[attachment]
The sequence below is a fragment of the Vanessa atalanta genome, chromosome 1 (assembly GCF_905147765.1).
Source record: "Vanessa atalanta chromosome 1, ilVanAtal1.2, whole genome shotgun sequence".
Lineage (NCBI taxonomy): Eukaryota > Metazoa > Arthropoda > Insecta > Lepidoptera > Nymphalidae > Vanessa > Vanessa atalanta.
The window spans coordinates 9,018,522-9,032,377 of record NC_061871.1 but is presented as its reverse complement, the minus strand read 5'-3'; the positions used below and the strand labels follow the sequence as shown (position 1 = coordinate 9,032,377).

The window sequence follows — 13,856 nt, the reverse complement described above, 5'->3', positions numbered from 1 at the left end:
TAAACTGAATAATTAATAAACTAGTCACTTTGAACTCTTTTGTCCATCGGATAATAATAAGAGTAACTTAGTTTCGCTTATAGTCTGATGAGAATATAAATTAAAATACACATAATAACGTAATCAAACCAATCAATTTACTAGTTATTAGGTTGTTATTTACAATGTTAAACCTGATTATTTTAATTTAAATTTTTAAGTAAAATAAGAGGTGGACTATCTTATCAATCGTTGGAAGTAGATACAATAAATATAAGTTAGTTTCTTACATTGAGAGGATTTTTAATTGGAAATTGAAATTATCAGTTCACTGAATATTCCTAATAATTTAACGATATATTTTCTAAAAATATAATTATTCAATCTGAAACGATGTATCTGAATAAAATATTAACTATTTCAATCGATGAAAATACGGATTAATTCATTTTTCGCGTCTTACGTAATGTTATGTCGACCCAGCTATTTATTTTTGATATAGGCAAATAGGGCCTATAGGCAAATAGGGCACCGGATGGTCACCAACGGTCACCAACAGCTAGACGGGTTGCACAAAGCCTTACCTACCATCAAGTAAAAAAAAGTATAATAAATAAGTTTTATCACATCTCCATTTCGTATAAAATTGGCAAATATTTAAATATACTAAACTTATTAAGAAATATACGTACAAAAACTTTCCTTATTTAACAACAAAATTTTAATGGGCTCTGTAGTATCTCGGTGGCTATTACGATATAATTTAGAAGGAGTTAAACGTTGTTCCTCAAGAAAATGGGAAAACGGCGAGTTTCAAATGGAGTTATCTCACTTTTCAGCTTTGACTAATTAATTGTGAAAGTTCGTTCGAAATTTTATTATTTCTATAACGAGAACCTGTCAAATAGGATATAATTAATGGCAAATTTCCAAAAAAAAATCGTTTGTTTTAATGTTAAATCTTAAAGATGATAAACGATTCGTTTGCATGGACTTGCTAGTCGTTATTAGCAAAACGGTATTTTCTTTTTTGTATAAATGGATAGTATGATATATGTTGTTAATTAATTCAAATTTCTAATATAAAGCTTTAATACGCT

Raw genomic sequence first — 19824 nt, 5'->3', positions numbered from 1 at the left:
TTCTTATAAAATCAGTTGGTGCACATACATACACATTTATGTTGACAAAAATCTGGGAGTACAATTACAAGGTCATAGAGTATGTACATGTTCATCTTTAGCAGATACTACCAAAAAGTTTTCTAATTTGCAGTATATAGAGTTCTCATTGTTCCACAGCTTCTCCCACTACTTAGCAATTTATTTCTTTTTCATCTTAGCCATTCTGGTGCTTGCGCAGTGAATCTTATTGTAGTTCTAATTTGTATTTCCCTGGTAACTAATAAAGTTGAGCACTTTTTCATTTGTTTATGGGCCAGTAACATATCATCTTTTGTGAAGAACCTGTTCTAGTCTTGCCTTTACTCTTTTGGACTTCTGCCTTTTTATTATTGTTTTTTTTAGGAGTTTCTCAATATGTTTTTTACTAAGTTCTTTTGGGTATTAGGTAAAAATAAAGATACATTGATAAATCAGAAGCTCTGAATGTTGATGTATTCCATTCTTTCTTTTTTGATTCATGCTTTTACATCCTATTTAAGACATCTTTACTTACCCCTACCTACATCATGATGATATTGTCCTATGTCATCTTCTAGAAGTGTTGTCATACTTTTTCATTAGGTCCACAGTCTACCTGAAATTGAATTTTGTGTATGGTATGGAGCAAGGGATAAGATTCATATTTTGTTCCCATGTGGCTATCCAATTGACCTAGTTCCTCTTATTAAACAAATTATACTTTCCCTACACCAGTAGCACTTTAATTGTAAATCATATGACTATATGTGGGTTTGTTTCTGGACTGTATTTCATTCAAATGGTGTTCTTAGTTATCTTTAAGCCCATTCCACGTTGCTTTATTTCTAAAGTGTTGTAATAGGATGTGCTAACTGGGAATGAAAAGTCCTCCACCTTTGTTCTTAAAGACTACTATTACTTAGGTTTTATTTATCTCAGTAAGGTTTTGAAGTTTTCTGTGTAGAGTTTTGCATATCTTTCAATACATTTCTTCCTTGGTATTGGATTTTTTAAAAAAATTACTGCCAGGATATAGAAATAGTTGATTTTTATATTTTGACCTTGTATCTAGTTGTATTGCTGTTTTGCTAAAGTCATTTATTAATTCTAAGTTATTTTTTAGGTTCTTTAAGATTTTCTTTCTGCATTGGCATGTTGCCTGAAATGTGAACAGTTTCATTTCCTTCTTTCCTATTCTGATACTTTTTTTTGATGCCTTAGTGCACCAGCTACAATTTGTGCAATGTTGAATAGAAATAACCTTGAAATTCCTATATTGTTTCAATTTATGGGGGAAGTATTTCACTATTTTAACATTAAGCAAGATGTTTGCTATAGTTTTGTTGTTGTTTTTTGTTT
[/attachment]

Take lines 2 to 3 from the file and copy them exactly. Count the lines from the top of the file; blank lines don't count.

Source record: "Vanessa atalanta chromosome 1, ilVanAtal1.2, whole genome shotgun sequence".
Lineage (NCBI taxonomy): Eukaryota > Metazoa > Arthropoda > Insecta > Lepidoptera > Nymphalidae > Vanessa > Vanessa atalanta.